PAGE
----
CHARLOTTE — Vermont State Police said Thursday they are continuing to investigate what caused a 16 year-old driver to cross into oncoming traffic on U.S. 7 in Charlotte and kill an elderly couple in a head-on crash last month.
Isabel Jennifer Seward, 16, of Atlanta, Ga. was northbound on U.S. 7 when her truck crossed the double yellow line and struck a car carrying Chester Hawkins, 73, and Connie Hawkins, 72, of Ferrisburgh about 4:05 p.m. Sept. 8, state police said.
The case generated statewide interest after state police reported prosecutors tried to block investigating troopers from releasing the name of the teen-driver, a two-sport high school athlete.
The Hawkins had tried to take evasive action and pulled right toward the breakdown lane when Seward’s 2009 Toyota Tacoma slammed into their southbound car, state police said.
It is unclear whether cellphone use or distracted driving played a part in the grinding crash six weeks ago.
Police have reported they applied to a judge to obtain the standard search warrants in a fatal crash, including for the cellphone and cars.
Drugs and alcohol do not appear to play a part in the crash, Vermont State Police Lt. Robert Lucas said Thursday.
Chester Hawkins, a longtime Ferrisburgh official, including serving as town clerk, died at the UVM Medical Center, police said. Connie Hawkins died at the scene, police said.
Police and drivers normally have 30 days to file their written accident reports with the Vermont Department of Motor Vehicles. As of Thursday afternoon the DMV reported it had not received all the documents.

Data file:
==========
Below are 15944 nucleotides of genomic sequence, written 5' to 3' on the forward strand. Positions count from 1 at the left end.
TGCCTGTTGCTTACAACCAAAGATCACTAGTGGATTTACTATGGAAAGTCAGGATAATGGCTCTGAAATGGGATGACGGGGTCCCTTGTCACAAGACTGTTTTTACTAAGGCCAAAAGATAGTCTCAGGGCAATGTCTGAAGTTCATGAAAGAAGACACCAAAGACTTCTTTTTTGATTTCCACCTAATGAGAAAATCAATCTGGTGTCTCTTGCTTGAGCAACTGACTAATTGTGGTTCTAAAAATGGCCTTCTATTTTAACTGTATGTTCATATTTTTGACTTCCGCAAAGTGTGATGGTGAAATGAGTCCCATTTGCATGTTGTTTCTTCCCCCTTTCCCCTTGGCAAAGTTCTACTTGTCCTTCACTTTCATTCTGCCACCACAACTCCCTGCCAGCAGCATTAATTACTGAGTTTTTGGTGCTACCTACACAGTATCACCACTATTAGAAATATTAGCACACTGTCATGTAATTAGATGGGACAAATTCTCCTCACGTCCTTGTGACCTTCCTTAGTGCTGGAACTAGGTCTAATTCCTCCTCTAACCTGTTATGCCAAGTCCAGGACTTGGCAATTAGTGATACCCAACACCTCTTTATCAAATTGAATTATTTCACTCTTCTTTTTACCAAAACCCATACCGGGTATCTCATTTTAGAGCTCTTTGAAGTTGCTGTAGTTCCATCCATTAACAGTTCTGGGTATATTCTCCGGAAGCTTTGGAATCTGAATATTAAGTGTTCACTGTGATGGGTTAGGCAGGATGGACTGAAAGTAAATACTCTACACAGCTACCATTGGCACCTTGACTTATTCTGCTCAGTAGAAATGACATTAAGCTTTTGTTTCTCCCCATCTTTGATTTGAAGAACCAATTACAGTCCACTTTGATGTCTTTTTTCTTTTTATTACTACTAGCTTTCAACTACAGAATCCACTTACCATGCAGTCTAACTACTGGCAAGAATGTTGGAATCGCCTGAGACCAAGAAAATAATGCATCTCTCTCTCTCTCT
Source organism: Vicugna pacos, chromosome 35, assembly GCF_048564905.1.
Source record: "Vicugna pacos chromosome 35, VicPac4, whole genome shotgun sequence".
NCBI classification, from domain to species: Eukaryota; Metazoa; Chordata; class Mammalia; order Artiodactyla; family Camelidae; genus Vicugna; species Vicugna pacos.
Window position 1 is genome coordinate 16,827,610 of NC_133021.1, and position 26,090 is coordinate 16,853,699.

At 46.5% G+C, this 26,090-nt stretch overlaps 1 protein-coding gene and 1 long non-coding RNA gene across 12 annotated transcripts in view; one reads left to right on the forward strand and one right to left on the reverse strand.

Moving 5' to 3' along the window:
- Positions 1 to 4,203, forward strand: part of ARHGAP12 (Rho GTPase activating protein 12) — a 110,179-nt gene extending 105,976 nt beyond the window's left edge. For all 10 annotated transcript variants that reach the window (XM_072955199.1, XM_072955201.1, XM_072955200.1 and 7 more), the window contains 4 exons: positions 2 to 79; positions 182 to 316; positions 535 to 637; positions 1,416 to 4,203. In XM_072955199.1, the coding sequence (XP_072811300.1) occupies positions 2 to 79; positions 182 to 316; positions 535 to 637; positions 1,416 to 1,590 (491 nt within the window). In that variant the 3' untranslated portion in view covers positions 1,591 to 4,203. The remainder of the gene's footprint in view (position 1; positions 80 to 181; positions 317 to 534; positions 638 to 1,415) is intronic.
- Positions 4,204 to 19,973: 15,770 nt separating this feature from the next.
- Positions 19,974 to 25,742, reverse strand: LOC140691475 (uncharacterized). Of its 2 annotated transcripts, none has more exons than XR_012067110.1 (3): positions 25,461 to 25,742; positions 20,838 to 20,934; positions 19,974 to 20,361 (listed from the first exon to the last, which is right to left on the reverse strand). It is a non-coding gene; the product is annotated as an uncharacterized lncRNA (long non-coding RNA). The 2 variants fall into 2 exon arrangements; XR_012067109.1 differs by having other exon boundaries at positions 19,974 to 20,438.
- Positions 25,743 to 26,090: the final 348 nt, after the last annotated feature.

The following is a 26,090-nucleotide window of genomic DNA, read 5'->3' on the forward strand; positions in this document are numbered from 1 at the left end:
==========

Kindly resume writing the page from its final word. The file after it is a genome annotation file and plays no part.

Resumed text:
Lucas, the state police commander for Chittenden County, said the initial written investigative report on the double fatal crash is complete, but it is in the normal process of going through departmental approvals before being shipped to DMV.
The Charlotte crash also has sparked a temporary gag order on Vermont State Police by Public Safety Commissioner Michael Schirling that overturned a longstanding state police transparency policy approved by the administration of Gov. Phil Scott. The state police policy was to ensure the general public had full access to public information about all persons involved in crashes and crimes, including names of children killed, seriously injured, abducted or reported missing.
After the Charlotte crash, state police said the office of Chittenden County State’s Attorney Sarah George asked state troopers to withhold the name of the teen driver.
Two days later state police, after its own legal review and repeated requests for the information, released Seward’s name. They noted there was no reason to withhold it because Seward’s name is public through the state accident report.
Transparency advocates had argued it was public under the Vermont Constitution, the Vermont Public Records Law and the rules of the Vermont Department of Motor Vehicles.
Schirling said both George’s office and defense lawyer Brooks McArthur, who is representing Seward in the crash, reached out the next day and asked him to intercede. That night State Police Director Col. Matthew Birmingham issued a memo noting a directive from Schirling to withhold names of teens killed or injured in crashes or involved in crimes.
State police said they would seek further legal review by Attorney General T.J. Donovan. Donovan said Thursday evening that he considers the name public record unless there is information at the time that the case is going to Family Court, which then would makes juvenile information confidential going forward.
Schirling said that was news to him. He said his office was told that the Attorney General’s Office had “an excessive workload.”
Nobody has said Vermont Family Court is considering the case.
George has said if charges are filed, she planned to bring them in Family Court and not criminal court. A Family Court prosecution would allow for the avoidance of a prison sentence.
George did not respond to a phone message seeking comment.